The work done during the first two years of the project CHIC shows that we could generate mutant chicory plants in which the genes encoding  the inulin break-down enzymes are blocked using genome editing techniques thanks to the small alteration the CRISPR tools made in the plant DNA. All mutated plants have been analyzed in great detail on DNA level using various methods.

Figure 1. First NPBT mutated chicory plants with knock-out of inulin degradation genes in greenhouse
Figure 2. First NPBT mutated chicory plants with knock-out of inulin degradation genes in greenhouse
Share this:

Socio-economic and environmental impacts on the whole value chain

In CHIC we evaluate socio-economic and environmental impacts on the whole value chain of the new developed chicory crops. Therefore a socio-economic impact assessment and an environmental assessment of NPBTs and the whole value chain will be performed. In addition to these quantitative assessments, a qualitative research on societal issues hindering or facilitating chicory innovation will be applied. 

The first steps included collecting and screening information on the CHIC value chain and the current chicory cultivation and inulin, therefore a literature and database research was made. Information on current chicory cultivation, inulin production, terpenes and NPBTs was screened and summarized. Followed by the identification of socio-economic and environmental indicators.  

Statistics on international trade of root chicory and inulin from the UN COMTRADE and statistics on land-use, chicory production and yield from the Food and Agricultural Organization of the United Nations (FAO) have been analyzed. Figure 1 below shows the gross production value of chicory roots (including intermediate uses like seeds and feed) in 1,000 international Dollars. The five biggest producers of chicory roots, according to the available data, are Belgium, France, Netherlands, Poland, and South Africa. However, the main producer of chicory roots by far is Belgium.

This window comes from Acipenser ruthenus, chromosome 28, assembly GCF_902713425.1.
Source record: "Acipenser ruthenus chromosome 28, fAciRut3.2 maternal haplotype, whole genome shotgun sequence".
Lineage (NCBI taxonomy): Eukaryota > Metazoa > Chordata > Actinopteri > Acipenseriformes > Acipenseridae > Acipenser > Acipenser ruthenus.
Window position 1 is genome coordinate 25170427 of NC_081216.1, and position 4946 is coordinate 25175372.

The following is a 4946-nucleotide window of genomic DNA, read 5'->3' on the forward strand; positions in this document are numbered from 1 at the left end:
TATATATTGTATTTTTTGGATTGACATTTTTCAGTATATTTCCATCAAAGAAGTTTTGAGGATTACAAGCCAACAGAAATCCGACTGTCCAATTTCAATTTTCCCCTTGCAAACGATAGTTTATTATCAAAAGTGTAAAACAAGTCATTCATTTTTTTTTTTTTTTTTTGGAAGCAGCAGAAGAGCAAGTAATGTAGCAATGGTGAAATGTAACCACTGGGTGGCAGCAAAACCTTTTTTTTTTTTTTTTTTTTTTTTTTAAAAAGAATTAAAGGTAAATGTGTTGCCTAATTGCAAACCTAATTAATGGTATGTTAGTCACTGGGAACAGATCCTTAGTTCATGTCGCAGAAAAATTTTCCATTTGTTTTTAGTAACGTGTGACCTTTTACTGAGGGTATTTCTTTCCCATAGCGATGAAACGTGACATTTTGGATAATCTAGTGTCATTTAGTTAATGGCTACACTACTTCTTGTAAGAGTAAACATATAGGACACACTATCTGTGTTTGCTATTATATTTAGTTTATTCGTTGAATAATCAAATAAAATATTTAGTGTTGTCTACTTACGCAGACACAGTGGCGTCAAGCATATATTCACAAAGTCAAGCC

To identify environmental and socio-economic impacts of the new CHIC process and the resulting products (Figure 2) an environmental assessment using the methodology of Life Cycle Assessment (LCA) and a socio-economic impact assessment using an input-output modelling will be applied. The whole value chain (e.g. breeding, cultivation, processing) will be included in the assessment.  

The LCA will give information on e.g. greenhouse gas emissions, primary energy demand, water consumption, land use of the new value chain developed in CHIC. Within the socio-economic assessment, the impact of different NPBTs on economic and social indicators will be quantified such as GDP, production volume, growth, competitiveness, and employment as well as the distribution of wealth and income between different sectors and regions within the EU and the global economy. The results will be used to lead the development within the project in a sustainable direction. 

Figure 1 Gross production value of chicory roots (Datasource: FAOSTAT)

Figure 2 Value chain of the CHIC process

Share this:

CHIC project: Breeding Chicory Roots for Health Products.

Don’t miss our new leaflet where we explain the main objective of CHIC project: To breed chicory roots to bring health products to the society!

Download the new leaflet.

Share this: